For our first few months on the air, Radio Derb used a random selection of music clips for intros, with U.S. military bands predominating. Then a reader alerted me to the existence of Haydn's Derbyshire Marches, which I confess I had never heard of up to that point. Since April 20th, 2005 I have been using brief clips (brief enough, I hope, to keep me within the Fair Use Doctrine in copyright law) from the Derbyshire Marches as intro.
There is some sheet music (for piano) for the March in C here.
Haydn made two trips to England, 1791-2 and 1794-5. (Note that Haydn, born March 31st 1732, was almost 60 when he set out on that first trip.) Both were huge successes, and his services were in great demand at high fees.
One of the commissions Haydn took on his second visit was to write two marches for the newly formed Derbyshire Cavalry Regiment. (Derbyshire is the name of an English county.)
The composition of these pieces has an anecdote attached, told in Rodney Winther's Annotated Guide to Wind Chamber Music and reproduced below.
These two marches were composed two years after the March for the Prince of Wales [i.e. in 1795] and were commissioned by the Sheriff of Derbyshire, Sir Henry Harpur, Bart. Karl Haas tells an oft-quoted story of Haydn and these two marches: Haydn was to be paid 50 guineas for composing two marches and had two weeks in which to complete the task. "The marches were written. When the officer came, Haydn sat down at the piano and played through the first one in E♭. The officer listened impassively. 'He does not like it,' thought Haydn. The performance ended. 'Ancor una volta!' The composer, not knowing what could be wrong, played the march through again with redoubled vigour. Occasionally he stole a glance at the other's face, seeking some trace of approval. In vain! At the end the officer rose, and Haydn, inwardly agitated, thought he did not even want to hear the second march. But the officer took out fifty guineas and handed them to the astonished composer. Still without saying a word, he picked up the first march and was about to leave when Haydn said, 'but you have not heard the second march!' 'No,' replied the Englishman, 'as it could not possibly be better than the first one. Good-bye. Tomorrow I sail for America.'"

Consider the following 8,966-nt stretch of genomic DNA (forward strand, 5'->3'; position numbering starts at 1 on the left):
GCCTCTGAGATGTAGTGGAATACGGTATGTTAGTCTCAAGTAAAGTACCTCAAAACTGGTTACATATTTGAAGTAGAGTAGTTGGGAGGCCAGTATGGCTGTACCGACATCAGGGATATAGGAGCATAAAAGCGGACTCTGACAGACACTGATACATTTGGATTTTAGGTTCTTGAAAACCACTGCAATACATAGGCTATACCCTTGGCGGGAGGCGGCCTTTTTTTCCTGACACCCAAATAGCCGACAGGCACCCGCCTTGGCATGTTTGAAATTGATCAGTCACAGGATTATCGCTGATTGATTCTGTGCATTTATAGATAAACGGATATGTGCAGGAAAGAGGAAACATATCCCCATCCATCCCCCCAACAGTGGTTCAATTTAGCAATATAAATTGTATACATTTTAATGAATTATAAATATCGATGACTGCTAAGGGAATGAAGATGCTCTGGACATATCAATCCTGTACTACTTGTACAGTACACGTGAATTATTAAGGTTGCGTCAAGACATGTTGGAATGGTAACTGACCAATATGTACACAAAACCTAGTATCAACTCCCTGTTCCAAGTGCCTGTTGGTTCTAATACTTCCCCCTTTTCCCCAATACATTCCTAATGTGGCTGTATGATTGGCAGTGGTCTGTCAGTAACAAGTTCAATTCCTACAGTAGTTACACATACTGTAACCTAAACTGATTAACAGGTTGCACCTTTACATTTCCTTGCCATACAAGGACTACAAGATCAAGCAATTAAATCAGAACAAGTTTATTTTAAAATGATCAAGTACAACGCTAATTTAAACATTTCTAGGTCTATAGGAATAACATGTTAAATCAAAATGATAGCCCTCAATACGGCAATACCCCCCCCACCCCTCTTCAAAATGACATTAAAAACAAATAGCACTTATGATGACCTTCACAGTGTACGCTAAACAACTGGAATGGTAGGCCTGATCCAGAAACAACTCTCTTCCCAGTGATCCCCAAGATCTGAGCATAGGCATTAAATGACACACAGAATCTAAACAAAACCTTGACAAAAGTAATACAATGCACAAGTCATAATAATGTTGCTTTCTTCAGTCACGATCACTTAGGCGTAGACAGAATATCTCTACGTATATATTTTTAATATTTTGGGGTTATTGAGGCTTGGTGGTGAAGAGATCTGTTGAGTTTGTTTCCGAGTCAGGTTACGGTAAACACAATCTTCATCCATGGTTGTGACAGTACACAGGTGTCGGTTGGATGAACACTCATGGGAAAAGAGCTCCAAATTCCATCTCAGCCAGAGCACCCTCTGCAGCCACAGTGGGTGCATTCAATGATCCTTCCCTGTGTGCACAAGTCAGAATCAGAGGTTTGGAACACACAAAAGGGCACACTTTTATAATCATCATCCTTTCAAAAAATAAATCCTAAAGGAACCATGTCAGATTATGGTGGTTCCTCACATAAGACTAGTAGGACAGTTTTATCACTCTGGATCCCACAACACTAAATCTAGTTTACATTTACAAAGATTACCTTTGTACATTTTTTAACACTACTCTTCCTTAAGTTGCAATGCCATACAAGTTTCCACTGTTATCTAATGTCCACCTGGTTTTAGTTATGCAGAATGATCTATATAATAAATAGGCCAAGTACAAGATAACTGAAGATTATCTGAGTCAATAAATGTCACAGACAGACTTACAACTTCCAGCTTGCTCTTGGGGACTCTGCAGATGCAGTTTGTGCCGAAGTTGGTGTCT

These are very simple marches, both in design and in challenge. They do, however, represent music of the time by one of the most important composers in music history. As works to be performed in the light of history, they are priceless, and would be wonderful companion pieces to Beethoven on a concert involving the history of the march.